BSE '09, MSE '11
Heather Benoit graduated from Baylor's School of Engineering and Computer Science with a bachelor's degree in engineering in 2009 and her master's in biomedical engineering in 2011. Today, she is a senior mechanical engineer and program manager at M3 Design, Inc., a leading product development and technology consulting firm that specializes in building the future.
Q: How would you describe your work?
A: Each day is different and I’m always learning something new. Early on in a project, I’ll tend to do more research-based activities. I might be out in the field interviewing sales reps or analytically observing a surgical procedure in an operating room. I might work with my team to vet business strategies or conduct feasibility studies on some innovative, new ideas. As our projects progress, I tend to do more concept development tasks — brainstorms, volume studies, hacking together quick prototypes in our machine shop — anything to learn quickly and iterate. Toward the end of a project, I’ll spend more of my days modeling parts in Computer-Aided Design (CAD) software and working with vendors to get everything manufactured.
Q: What are some projects that you have found most rewarding and why?
A: I was driven to engineering through a desire to help people, so I’ve really enjoyed working on medical devices. Going into hospitals, working directly with caregivers and seeing their pain points, you really get a sense of the impact your work will have in the world, and that is incredibly rewarding. Of course, it’s always nice to work on a truly innovative and technically challenging project too. There’s nothing quite like doing something that no one has ever done before.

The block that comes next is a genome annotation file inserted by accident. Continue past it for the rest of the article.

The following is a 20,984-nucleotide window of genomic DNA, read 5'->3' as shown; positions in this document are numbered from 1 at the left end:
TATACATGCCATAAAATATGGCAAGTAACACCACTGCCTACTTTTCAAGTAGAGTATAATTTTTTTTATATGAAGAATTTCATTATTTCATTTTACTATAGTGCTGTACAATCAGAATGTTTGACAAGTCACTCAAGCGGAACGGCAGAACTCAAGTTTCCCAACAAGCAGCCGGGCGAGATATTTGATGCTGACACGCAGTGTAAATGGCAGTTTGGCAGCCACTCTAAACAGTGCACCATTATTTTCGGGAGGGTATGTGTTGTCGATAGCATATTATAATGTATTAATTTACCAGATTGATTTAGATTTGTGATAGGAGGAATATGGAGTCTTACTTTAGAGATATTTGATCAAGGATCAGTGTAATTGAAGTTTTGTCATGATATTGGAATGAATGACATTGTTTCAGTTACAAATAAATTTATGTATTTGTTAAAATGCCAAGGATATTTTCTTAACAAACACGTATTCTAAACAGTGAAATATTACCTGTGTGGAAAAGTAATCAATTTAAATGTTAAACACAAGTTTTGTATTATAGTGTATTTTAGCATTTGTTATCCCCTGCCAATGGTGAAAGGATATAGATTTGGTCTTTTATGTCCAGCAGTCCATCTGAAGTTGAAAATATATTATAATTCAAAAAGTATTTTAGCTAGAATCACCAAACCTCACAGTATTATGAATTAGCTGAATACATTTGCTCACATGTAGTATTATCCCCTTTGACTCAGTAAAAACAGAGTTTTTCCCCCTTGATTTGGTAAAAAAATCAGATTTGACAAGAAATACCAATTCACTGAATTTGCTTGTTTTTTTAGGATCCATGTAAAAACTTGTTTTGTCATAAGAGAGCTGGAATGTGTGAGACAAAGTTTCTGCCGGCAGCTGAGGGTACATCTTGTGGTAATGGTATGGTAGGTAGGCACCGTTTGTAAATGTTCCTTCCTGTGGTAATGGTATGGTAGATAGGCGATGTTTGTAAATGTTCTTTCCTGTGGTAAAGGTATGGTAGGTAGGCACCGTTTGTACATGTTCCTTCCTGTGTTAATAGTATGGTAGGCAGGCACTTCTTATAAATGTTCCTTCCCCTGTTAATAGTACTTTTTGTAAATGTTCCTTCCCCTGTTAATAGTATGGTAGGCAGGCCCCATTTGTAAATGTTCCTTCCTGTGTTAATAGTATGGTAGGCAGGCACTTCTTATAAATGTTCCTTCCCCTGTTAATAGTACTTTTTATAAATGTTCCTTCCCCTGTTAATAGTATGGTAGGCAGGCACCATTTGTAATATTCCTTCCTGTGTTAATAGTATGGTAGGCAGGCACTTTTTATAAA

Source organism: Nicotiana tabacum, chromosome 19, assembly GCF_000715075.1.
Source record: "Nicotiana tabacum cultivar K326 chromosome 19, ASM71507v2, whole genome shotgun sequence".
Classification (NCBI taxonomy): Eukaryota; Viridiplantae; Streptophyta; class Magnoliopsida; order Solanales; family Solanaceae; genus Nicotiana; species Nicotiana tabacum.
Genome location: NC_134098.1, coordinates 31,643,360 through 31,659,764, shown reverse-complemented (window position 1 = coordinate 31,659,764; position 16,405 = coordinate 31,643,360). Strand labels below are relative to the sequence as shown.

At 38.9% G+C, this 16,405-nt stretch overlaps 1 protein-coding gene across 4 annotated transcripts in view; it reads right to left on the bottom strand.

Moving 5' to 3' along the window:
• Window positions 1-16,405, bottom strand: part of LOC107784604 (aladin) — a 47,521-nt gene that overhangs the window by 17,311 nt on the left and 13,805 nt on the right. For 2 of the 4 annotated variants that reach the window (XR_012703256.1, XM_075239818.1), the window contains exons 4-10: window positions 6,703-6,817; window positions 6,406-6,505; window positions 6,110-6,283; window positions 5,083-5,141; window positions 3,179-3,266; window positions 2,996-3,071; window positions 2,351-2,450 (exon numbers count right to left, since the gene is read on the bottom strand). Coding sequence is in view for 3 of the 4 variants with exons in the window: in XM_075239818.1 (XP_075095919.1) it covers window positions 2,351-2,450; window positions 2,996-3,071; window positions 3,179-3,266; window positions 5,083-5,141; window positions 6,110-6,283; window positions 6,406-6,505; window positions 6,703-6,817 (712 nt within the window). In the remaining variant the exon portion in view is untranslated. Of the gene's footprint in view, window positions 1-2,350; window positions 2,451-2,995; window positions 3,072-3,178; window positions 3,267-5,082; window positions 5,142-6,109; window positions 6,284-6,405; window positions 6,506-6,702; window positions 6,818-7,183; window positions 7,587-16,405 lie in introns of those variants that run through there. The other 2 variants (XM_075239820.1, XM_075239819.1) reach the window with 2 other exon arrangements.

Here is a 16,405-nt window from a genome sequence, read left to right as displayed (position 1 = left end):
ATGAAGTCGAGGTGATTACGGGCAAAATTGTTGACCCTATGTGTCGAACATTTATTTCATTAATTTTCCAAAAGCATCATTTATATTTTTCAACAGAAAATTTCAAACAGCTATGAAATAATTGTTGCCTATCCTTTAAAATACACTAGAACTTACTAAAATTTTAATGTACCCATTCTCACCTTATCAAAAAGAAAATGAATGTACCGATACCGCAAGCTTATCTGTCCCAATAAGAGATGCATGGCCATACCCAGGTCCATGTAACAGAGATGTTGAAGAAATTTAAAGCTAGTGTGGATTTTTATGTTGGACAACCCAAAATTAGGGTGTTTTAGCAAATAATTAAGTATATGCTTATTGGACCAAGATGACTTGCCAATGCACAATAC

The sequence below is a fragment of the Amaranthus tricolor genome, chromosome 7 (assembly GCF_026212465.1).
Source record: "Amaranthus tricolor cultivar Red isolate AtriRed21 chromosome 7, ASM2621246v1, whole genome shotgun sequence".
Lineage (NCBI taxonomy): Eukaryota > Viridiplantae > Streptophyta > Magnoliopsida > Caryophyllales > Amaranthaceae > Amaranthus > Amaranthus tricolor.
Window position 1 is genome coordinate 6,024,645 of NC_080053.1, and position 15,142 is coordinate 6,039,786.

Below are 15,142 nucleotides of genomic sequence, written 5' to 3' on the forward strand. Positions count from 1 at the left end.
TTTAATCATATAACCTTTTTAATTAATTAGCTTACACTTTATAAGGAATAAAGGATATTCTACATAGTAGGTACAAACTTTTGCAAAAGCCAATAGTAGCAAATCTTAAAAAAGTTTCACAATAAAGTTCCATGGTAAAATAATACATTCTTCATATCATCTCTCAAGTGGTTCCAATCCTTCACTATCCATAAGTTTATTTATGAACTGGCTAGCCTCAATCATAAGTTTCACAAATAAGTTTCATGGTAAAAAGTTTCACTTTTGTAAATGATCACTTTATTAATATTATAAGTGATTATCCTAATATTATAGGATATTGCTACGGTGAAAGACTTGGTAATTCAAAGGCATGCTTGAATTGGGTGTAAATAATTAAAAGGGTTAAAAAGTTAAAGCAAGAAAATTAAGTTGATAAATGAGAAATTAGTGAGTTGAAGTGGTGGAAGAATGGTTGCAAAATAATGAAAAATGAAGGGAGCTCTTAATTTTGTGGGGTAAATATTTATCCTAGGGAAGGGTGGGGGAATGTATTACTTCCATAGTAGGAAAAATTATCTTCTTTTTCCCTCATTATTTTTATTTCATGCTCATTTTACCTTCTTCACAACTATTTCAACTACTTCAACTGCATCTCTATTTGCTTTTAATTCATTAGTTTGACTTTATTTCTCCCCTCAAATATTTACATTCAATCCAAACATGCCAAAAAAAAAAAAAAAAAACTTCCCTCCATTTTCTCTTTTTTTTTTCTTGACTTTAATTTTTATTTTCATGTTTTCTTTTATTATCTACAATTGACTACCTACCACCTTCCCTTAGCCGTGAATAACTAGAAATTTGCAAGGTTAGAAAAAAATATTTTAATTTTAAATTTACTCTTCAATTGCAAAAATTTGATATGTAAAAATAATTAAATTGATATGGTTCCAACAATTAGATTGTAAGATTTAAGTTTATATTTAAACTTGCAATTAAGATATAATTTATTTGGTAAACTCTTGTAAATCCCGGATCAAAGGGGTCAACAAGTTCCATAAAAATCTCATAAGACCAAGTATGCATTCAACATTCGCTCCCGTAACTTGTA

Q: How did Baylor prepare you for your professional career?
A: The engineering program gave me an excellent foundation in engineering principles and taught me the process behind creative problem solving and analytical thinking. I use the theories and techniques I learned to inform my work every day, in everything from constructing experiments to designing parts. In fact, most of my school textbooks are still on my desk, dog-eared and ready for the next project.
I would add that Baylor also showed me what a healthy, thriving community looks like — one where people take care of and invest in one another. This is something I have brought with me wherever I go and is something I try to build within my professional network. At Baylor, there are many excellent examples of servant leadership, humility, and an incredible willingness to make personal connections all throughout the campus and at all levels. I still regularly communicate with some of my professors almost a decade after having graduated! That is something most schools simply don’t offer.
Q: What advice would you give to a student who is going through an engineering or computer science program now?
A: There are two principles I’ve really come to live by: 1. Cultivate your curiosity and 2. Make your own opportunity. The first one is easy — just collect knowledge like mad. Nothing is more valuable than better understanding the world and people around you, so always seek to learn more. The second one is a little harder. The right opportunity is most likely not going to drop directly into your lap, so you have to take the initiative to create something yourself. Whether it’s a project now while you’re in school, or a new initiative at a company you work at in the future, it’s within your power to take initiative and build something of value with your time.